April 18, 1956. If you were around on this day you would be hearing news that had a roughly familiar ring to it. Factions forwarding an agenda of Independence from France were actively fighting in the streets of Algeria. The casualties were mounting on both sides – Egypt was joining in an attempt at negotiation between the French and the Algerians, in the hopes that President Nassar could broker some peaceful settlement to a long and troubling situation – one that could volatile at almost any second.
Too late in Africa – the Civil War was in full swing with daily reports of civilian and military clashes in the region of Algeria. France had embarked on a course of bloody suppression, a harsh and relentless crackdown of Algerian rebels and leaders of the independence movement. Any hopes of a peaceful settlement between the French government and Algerian rebels were just about zero. It wasn’t just Algeria, but many other colonies were following suit – particularly those in Muslim countries. And fingers were pointing in the direction of Cairo as the catalyst in the independence movements.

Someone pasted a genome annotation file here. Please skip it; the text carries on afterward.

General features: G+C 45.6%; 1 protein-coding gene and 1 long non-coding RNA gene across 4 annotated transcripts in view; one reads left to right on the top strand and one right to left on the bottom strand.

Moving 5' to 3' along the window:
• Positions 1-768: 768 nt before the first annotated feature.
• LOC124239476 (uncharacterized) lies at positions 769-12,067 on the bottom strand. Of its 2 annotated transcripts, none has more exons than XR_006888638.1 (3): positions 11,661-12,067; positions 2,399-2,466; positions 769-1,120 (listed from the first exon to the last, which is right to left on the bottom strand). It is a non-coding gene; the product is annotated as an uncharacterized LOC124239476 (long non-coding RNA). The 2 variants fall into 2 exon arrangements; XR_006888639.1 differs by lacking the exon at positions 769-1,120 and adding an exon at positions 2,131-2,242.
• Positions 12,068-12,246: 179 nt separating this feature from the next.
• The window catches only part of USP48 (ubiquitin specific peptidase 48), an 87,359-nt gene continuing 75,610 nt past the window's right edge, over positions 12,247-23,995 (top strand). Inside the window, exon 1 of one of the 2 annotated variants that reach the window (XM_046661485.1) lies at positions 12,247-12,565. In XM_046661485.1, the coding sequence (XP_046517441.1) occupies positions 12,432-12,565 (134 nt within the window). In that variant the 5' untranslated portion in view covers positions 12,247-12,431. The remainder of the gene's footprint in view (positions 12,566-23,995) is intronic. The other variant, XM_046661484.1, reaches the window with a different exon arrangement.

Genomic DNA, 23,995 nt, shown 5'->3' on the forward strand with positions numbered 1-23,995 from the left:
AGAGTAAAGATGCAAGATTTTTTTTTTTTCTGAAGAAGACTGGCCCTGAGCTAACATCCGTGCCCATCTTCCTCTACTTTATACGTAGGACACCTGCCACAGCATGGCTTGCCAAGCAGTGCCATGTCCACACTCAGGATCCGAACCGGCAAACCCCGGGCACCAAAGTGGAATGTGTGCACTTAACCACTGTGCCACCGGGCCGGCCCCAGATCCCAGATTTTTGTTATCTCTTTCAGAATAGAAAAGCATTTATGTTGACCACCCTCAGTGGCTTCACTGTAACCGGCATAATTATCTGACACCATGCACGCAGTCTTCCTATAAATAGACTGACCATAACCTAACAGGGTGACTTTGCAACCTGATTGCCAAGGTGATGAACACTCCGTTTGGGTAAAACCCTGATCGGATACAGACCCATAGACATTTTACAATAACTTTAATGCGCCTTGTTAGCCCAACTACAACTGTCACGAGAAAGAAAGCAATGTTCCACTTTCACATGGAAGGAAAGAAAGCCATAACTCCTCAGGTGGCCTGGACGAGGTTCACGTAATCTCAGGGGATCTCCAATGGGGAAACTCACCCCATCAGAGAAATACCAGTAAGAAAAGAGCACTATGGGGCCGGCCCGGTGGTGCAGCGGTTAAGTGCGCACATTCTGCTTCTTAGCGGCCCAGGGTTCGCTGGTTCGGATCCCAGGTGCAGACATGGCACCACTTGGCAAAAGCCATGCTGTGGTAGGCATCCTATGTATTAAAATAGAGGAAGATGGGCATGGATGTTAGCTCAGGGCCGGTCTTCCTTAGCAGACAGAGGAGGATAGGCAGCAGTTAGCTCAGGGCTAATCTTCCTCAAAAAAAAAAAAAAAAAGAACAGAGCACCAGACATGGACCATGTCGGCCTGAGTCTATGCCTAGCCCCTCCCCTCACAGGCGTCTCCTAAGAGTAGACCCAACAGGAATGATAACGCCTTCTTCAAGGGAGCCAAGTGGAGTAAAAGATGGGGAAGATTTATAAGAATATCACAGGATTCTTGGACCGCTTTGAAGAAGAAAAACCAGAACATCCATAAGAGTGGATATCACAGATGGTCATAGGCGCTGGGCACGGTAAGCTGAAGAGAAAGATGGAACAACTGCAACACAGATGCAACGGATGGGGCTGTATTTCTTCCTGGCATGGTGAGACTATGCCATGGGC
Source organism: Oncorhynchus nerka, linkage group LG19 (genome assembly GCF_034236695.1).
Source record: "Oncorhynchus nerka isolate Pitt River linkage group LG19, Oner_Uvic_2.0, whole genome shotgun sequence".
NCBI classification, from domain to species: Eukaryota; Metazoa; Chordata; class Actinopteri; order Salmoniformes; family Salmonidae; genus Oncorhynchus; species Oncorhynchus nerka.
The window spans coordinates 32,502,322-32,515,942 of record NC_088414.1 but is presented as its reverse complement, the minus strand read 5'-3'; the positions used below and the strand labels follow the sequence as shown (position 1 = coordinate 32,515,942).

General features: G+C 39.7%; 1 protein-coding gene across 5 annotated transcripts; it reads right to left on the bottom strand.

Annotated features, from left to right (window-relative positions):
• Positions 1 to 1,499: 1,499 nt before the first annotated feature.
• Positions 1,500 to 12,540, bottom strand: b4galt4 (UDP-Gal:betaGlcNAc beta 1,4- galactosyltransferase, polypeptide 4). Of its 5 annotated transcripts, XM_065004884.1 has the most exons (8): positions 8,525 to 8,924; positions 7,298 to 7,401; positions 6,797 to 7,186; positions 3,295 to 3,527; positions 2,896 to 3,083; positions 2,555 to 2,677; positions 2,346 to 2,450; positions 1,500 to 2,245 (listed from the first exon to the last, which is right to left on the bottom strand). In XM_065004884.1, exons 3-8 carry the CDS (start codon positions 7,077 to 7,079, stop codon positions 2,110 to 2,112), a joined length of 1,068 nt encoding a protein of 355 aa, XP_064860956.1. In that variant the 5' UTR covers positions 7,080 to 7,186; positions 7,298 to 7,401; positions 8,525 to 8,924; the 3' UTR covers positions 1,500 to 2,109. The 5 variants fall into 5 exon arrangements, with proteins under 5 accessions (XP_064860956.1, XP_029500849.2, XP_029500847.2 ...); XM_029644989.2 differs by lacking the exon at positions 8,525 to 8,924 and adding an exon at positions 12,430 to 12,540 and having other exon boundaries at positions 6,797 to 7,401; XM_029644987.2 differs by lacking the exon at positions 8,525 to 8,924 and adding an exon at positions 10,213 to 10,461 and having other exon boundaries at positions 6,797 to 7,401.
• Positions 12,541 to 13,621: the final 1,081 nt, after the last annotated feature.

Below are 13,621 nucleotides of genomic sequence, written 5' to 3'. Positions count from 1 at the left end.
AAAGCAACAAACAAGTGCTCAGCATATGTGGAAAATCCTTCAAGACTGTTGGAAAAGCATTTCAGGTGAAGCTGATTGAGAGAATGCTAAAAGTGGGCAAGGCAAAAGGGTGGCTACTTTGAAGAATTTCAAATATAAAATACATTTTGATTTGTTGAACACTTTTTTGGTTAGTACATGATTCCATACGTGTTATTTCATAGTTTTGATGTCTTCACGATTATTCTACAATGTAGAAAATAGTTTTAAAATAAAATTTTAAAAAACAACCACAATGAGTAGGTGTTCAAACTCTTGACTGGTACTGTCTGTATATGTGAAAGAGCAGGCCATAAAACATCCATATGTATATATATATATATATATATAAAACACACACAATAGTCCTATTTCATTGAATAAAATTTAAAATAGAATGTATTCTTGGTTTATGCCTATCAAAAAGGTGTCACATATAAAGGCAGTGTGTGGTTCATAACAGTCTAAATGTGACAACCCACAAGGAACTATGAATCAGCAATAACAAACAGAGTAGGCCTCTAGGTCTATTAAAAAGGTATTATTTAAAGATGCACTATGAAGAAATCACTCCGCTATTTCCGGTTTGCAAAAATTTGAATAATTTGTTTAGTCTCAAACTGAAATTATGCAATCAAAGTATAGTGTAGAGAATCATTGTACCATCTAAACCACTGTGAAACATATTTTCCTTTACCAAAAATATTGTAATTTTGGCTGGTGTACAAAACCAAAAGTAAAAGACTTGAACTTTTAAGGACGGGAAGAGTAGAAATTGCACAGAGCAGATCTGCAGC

However, aside from the political ramifications, the situation in Algeria was indicative of the climate many of these present and former colonies were going through – they had gone on for many years being considered second-class citizens and were having enough of it .
Fears, particularly in the West, that this sudden upsurge in rebel activity was the product of Soviet manipulation had many uneasy that Moscow was up to its old tricks, trying to become an influence in World affairs.
And for all of that, there were still glimmers of hope that The United Nations would prevail, as was evidenced by the arrival of UN Secretary General Dag Hammarskjold in Cairo to initiate talks towards some peace settlement.
And that’s a very small slice of news- including news in our own country, of singer Nat “King” Cole, being roughed up by racist thugs onstage at a concert in Alabama. The world was on a slow-rolling boil, this April 18, 1956 as presented by newscasts from the Mutual Broadcasting Network.